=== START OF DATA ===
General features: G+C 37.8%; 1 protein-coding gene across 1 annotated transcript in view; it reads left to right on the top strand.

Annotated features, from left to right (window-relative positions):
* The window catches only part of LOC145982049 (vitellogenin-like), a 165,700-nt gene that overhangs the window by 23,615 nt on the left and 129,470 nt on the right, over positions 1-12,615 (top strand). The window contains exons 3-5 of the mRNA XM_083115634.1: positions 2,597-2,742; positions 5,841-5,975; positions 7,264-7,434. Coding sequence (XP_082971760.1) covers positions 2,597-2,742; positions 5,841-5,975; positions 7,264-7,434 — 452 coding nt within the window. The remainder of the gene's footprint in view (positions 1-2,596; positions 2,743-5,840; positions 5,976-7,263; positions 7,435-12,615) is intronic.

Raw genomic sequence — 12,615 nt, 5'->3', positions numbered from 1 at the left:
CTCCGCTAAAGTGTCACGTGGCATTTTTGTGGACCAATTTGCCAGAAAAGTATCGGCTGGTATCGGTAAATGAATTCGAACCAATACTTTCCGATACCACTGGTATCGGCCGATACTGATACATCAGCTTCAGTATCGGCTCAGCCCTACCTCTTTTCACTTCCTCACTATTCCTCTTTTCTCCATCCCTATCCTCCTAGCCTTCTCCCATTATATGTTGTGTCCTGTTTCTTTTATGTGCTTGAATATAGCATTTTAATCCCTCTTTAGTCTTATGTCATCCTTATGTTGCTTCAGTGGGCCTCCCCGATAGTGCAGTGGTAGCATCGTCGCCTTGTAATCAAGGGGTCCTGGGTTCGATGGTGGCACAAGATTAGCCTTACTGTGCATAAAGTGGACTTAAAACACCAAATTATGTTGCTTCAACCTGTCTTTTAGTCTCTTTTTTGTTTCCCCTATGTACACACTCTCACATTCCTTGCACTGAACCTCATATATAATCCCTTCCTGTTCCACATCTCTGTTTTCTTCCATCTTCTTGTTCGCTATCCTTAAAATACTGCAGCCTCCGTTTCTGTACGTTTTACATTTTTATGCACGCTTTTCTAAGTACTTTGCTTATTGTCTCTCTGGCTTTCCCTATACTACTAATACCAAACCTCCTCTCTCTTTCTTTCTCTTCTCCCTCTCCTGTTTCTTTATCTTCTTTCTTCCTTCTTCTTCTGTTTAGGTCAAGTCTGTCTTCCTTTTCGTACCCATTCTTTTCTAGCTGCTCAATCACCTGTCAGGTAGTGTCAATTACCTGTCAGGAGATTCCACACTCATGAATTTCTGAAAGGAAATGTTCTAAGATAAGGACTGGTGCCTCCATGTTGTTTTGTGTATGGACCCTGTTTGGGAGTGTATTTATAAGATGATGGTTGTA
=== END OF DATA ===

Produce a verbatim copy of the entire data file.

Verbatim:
General features: G+C 37.8%; 1 protein-coding gene across 1 annotated transcript in view; it reads left to right on the top strand.

Annotated features, from left to right (window-relative positions):
* The window catches only part of LOC145982049 (vitellogenin-like), a 165,700-nt gene that overhangs the window by 23,615 nt on the left and 129,470 nt on the right, over positions 1-12,615 (top strand). The window contains exons 3-5 of the mRNA XM_083115634.1: positions 2,597-2,742; positions 5,841-5,975; positions 7,264-7,434. Coding sequence (XP_082971760.1) covers positions 2,597-2,742; positions 5,841-5,975; positions 7,264-7,434 — 452 coding nt within the window. The remainder of the gene's footprint in view (positions 1-2,596; positions 2,743-5,840; positions 5,976-7,263; positions 7,435-12,615) is intronic.

Raw genomic sequence — 12,615 nt, 5'->3', positions numbered from 1 at the left:
CTCCGCTAAAGTGTCACGTGGCATTTTTGTGGACCAATTTGCCAGAAAAGTATCGGCTGGTATCGGTAAATGAATTCGAACCAATACTTTCCGATACCACTGGTATCGGCCGATACTGATACATCAGCTTCAGTATCGGCTCAGCCCTACCTCTTTTCACTTCCTCACTATTCCTCTTTTCTCCATCCCTATCCTCCTAGCCTTCTCCCATTATATGTTGTGTCCTGTTTCTTTTATGTGCTTGAATATAGCATTTTAATCCCTCTTTAGTCTTATGTCATCCTTATGTTGCTTCAGTGGGCCTCCCCGATAGTGCAGTGGTAGCATCGTCGCCTTGTAATCAAGGGGTCCTGGGTTCGATGGTGGCACAAGATTAGCCTTACTGTGCATAAAGTGGACTTAAAACACCAAATTATGTTGCTTCAACCTGTCTTTTAGTCTCTTTTTTGTTTCCCCTATGTACACACTCTCACATTCCTTGCACTGAACCTCATATATAATCCCTTCCTGTTCCACATCTCTGTTTTCTTCCATCTTCTTGTTCGCTATCCTTAAAATACTGCAGCCTCCGTTTCTGTACGTTTTACATTTTTATGCACGCTTTTCTAAGTACTTTGCTTATTGTCTCTCTGGCTTTCCCTATACTACTAATACCAAACCTCCTCTCTCTTTCTTTCTCTTCTCCCTCTCCTGTTTCTTTATCTTCTTTCTTCCTTCTTCTTCTGTTTAGGTCAAGTCTGTCTTCCTTTTCGTACCCATTCTTTTCTAGCTGCTCAATCACCTGTCAGGTAGTGTCAATTACCTGTCAGGAGATTCCACACTCATGAATTTCTGAAAGGAAATGTTCTAAGATAAGGACTGGTGCCTCCATGTTGTTTTGTGTATGGACCCTGTTTGGGAGTGTATTTATAAGATGATGGTTGTA